A member of our staff at Babe Winkelman Productions just returned from a visit to his parents’ farm in Illinois. While he was there, he bumped into an old pal at the local tavern and they began talking about how their respective hunting seasons had gone. The local boy had taken a decent buck with his bow, plenty of pheasants, a good bag of waterfowl, and, oh by the way, 11 coyotes in the past two days.
Eleven in two days? Wow! — with the capital “W!”
I love hunting coyotes. The thrill of howling and wailing on a rabbit distress call, and being the “hunted” as a hungry, territorial predator dog comes charging in for a fight and/or an easy meal — well, it just gets your heart a-thumpin’!
Babe Winkelman (left) and pal.
But like so many things we like to do, it’s not always easy to find the time for a cherished pastime. With so much time spent fishing, filming, traveling, doing seminars and other professional chores, there aren’t many hours left over for predator hunting. But when I heard about 11 coyotes in two days, it lit a fire under me. So the other day I broke out the .243 WSSM, dusted off my Johnny Stewart remote caller, and prepared for a morning hunt the next day.
Preparing For The Hunt
Task No. 1, as is the case on the eve of any hunt, was to make sure the rifle was throwing darts. Three rounds from 100 yards assured me that the trusty Nikon remained true since the last time I fired the rifle. I tell you, a Browning A-Bolt and Nikon Monarch go together like venison jerky and opening day.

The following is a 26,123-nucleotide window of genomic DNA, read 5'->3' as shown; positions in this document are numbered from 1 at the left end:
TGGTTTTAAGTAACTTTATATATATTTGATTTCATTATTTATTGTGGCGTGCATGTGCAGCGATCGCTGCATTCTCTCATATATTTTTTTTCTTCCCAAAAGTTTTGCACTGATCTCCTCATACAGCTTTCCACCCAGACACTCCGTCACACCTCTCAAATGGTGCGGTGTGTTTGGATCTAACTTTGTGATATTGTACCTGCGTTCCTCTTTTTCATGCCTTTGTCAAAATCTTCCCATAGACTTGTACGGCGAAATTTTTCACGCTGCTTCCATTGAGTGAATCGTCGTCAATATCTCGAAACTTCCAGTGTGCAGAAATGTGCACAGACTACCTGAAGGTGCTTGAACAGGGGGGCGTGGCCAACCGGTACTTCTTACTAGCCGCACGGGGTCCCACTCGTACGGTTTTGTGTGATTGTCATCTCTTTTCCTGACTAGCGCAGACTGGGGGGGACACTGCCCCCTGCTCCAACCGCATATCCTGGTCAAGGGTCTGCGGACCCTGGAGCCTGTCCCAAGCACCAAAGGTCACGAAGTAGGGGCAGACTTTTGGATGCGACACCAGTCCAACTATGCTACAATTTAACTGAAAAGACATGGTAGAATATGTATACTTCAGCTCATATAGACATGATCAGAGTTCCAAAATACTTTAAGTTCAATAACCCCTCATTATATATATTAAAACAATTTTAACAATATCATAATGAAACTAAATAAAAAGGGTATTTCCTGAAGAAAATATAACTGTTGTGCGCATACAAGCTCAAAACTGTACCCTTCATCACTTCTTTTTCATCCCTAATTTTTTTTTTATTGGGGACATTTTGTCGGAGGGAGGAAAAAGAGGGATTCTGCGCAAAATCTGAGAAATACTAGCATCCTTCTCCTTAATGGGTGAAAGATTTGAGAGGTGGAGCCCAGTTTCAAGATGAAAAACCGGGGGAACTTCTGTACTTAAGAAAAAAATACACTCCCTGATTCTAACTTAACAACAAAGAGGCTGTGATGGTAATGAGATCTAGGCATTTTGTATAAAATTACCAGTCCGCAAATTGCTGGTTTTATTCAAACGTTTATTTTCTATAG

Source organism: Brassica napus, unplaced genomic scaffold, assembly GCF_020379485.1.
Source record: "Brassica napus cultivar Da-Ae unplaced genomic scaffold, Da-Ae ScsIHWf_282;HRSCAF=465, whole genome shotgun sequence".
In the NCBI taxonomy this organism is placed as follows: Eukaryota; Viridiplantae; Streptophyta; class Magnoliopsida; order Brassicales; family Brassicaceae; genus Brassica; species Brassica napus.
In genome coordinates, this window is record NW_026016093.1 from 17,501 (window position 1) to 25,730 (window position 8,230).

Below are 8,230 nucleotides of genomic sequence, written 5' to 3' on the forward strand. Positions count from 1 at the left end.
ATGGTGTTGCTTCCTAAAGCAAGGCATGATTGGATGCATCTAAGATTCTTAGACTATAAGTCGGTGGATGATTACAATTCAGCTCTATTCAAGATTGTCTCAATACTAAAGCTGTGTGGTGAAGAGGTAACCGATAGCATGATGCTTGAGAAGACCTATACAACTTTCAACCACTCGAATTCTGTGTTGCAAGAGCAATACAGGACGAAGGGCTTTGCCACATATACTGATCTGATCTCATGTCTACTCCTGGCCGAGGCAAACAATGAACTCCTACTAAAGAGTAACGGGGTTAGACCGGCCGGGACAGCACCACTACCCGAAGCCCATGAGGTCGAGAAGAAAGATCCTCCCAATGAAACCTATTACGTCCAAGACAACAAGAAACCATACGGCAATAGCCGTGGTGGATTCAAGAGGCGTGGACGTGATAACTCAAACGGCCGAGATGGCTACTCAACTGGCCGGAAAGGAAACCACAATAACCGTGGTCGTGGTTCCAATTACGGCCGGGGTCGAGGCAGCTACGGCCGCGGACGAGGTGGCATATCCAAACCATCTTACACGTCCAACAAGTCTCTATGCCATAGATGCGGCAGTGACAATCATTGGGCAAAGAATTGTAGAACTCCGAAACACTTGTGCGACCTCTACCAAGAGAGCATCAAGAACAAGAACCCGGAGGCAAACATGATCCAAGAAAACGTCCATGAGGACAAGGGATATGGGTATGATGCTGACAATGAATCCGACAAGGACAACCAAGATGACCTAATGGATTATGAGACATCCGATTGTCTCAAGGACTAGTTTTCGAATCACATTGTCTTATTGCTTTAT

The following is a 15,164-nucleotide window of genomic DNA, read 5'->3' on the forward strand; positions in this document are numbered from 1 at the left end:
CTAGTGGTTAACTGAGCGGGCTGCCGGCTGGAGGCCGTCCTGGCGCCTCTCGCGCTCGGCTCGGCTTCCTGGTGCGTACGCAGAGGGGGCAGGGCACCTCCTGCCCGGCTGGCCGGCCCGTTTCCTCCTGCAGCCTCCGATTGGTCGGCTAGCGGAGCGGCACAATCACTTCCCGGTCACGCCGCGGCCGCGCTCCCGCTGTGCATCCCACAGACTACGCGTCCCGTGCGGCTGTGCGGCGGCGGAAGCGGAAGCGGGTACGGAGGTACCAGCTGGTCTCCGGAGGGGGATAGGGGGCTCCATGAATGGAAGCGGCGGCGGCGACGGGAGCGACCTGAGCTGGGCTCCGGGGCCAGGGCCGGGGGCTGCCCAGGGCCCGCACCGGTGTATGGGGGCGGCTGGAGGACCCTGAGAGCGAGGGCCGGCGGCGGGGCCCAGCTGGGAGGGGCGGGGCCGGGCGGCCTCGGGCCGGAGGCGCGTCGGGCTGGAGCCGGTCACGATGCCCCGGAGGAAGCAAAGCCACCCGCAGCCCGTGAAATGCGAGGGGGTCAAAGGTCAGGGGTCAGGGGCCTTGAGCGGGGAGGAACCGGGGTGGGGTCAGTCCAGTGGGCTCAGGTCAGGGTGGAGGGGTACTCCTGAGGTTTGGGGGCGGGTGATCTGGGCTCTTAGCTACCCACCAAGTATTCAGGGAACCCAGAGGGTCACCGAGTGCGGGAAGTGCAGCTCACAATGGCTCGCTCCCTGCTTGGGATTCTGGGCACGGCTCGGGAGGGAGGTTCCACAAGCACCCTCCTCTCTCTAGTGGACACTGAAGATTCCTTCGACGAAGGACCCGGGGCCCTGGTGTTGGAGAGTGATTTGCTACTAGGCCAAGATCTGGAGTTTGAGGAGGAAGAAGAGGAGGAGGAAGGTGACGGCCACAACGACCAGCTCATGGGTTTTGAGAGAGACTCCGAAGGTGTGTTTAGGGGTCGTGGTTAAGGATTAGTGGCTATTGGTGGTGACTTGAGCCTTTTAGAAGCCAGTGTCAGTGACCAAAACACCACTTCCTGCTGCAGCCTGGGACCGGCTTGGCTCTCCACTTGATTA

Next, I tested my digital caller — no problems there either. And since there’s plenty of snow on the ground here in Minnesota in January, I dug my snow camo out of the closet and ran it through the washing machine with H.S. Scent-Away detergent. A coyote’s nose is about as keen as it gets, so you want to approach predator hunting with the same attention to scent control that you use for deer hunting.
I also scrubbed my rubber boots and gave them a dousing of no-scent spray. I’ve seen more than one coyote stick his snout into a boot print and high-tail it for the next county. Taking these precautions for scent control is quick and easy to do. And it can mean the difference between coming home with fur, or coming back empty-handed.
That evening, as I lay in bed, I couldn’t sleep. The anticipation of the morning hunt was too intense. Mr. Weatherman had predicted a fine forecast for the following day: 15 degrees with a light breeze. My calls would ring out from here to Timbucktoo, and hopefully bring in any dog within earshot that wanted to eat a silly wabbit before curling up in the sun for a morning snooze.
Perfect Calling Weather
When I awoke the next morning, I was delighted to see that the weatherman had been accurate. After a short drive and hike, I arrived at my pre-determined spot on a piece of public land that gets very little pressure. It contains a small, shallow lake rimmed by cattails, with long fingers of timber that feed down into it. With 1/2-hour remaining before daybreak, I had time to set up a folding stool in the cattails and tamp down noisy snow and vegetation. It’s important to always do this when hunting from the ground so any impending movements will be silent.